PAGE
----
THE ACCIDENTAL TOURIST – BUDAPEST – By Paige Nick
SUNDAY TIMES TRAVEL SECTION 9 JULY 2017
I’m a terrible tourist. I do minimal research and generally travel to cities with no expectations, other than some vague postcard images or memories from TV or movies, filed in the back of my mind. And the knowledge that Trip advisor and Uber are on my home screen for help, and Instagram is one button and a hashtag away for everyone else’s well-framed memories of the place, should I need the steer.
Which is why, twenty minutes after I arrived in Budapest, I had to Google, ‘what is the currency here?’ It’s the Hungarian Forint (HUF), and ten thousand of them is about five hundred rand. As an aside, it’s an absolutely magnificent city, and it’s not particularly expensive, which is a blessing for us South Africans attempting to travel on the junked-up rand. But with all the zeros involved, it helps if you’re good at maths.
Despite my general ignorance, there are two things I always do plan on doing when I arrive in a new city. One is taking the hop-on, hop-off bus. I know it’s lame and touristy, but if you’re only in town for a few days, I find it’s the best way to get the lay of the land in a couple of hours, and then you can decide where you want to explore further. And more importantly you can hop off for a cocktail whenever the urge grabs you.
The other thing I always plan on doing is walking my guts out. I like to go as deep into local-territory as possible, because that’s where the real surprises are.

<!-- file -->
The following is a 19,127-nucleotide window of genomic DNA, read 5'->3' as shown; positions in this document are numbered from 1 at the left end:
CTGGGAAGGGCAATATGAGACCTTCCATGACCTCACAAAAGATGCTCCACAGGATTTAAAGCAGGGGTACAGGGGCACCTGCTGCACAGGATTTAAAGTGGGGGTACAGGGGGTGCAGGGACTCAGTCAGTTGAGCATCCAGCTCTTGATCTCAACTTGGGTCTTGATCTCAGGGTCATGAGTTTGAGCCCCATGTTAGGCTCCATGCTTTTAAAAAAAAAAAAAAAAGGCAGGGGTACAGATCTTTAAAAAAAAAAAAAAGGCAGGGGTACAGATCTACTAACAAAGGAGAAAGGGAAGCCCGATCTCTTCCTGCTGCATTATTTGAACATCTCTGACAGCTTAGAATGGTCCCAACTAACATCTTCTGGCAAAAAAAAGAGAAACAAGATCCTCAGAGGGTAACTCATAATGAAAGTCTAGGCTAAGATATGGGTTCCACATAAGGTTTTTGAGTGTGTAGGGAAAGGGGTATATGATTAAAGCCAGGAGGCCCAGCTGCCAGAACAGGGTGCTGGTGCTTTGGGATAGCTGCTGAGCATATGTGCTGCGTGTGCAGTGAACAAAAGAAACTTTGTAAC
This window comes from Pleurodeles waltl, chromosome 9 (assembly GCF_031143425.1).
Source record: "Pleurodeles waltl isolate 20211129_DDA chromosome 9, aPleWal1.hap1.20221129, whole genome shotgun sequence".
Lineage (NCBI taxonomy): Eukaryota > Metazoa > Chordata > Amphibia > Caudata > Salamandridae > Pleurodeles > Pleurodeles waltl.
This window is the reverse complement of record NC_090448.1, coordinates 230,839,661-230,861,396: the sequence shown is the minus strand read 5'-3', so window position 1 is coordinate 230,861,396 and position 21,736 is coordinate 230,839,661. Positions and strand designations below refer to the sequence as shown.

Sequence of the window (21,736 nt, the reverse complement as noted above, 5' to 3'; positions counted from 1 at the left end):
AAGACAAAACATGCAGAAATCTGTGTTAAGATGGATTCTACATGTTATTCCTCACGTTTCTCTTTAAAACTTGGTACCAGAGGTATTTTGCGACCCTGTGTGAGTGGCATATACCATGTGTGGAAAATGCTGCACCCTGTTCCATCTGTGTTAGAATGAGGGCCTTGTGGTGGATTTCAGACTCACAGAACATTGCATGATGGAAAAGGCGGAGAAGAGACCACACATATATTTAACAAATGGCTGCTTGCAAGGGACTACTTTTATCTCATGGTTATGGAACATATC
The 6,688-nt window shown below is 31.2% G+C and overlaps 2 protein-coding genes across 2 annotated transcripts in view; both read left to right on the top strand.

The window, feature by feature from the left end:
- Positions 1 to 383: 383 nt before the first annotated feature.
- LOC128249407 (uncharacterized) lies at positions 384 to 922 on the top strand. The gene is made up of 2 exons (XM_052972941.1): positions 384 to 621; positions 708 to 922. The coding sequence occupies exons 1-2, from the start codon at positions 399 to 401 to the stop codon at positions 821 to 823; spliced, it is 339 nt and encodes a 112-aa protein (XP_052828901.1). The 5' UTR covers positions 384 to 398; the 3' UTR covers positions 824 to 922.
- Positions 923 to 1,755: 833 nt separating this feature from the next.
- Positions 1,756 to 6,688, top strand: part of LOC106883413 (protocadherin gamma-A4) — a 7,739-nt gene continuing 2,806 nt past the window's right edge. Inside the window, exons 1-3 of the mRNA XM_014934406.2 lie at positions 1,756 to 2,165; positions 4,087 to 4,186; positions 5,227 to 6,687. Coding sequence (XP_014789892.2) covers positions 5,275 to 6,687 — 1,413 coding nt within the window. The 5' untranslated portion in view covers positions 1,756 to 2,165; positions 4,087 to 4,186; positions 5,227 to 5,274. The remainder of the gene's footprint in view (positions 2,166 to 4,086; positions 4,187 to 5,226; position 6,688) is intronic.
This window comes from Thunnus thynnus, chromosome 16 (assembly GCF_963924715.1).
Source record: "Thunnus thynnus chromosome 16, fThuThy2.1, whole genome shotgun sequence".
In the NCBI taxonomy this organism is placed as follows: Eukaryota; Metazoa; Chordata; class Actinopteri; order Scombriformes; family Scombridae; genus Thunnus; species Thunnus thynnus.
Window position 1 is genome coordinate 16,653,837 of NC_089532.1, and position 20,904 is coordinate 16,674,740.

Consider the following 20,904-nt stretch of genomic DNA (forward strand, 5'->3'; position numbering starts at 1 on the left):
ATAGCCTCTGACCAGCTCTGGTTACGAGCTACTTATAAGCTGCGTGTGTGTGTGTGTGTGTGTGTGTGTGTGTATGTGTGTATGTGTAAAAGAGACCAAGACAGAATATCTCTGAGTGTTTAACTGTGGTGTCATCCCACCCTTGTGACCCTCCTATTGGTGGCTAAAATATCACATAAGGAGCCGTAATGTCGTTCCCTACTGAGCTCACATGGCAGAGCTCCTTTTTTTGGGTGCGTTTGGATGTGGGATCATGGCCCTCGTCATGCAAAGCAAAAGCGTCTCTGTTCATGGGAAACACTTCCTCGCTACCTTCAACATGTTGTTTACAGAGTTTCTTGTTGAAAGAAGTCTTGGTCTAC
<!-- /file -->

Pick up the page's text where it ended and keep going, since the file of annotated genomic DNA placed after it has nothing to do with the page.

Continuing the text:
Which is how I ended up taking a turn off the beaten track and walking down some quiet back street in Budeapest at dusk one evening, and how I came across an odd looking place called Zoo Café.
‘What kind of tea would you like? Here’s a gecko.’ The waiter said, depositing a fifteen-centimeter lizard on my table.
All the walls in Zoo Café are lined with aquariums, cages and terrariums and the young, tattooed waiters do their rounds carrying various creatures on their sleeves and in their pockets, leaving them at each table with polite instructions (mostly in Hungarian) on the animal’s make, model, dietary concerns and care instructions. (‘Please don’t turn the turtle over.’ ‘This snake doesn’t look friendly, but she is.’ ‘That is a boy iguana.’ ‘Please don’t let the guinea pig drink your tea.’)
A couple of ancient resident cats cruise the joint too. As one cozied up to me and instantly started shedding on my lap, I worried about the reptile I was holding, I didn’t want to be that guest who ‘lost’ her gecko. But I guess, when you work in an all-you-can-eat steak buffet, after a while you get pretty tired of steak. The cats seemed more interested in the cream off the kid’s milkshake at the next table.
And so the waiters did their rounds, delivering a procession of animals. I only turned away the snakes and spiders, forgive me but they give me the heebie jeebies. In the course of an hour I had a gecko, a cat, a green turtle, a guinea pig, a huge lizard, a giant chameleon, a parrot, two toucans, a cup of tea and a bran muffin. ‘Would you like a rabbit?’ asked one of the waiters, as I was getting ready to call for the bill (he, he, the bill).
‘No thank you,’ I said. ‘I couldn’t eat a whole one.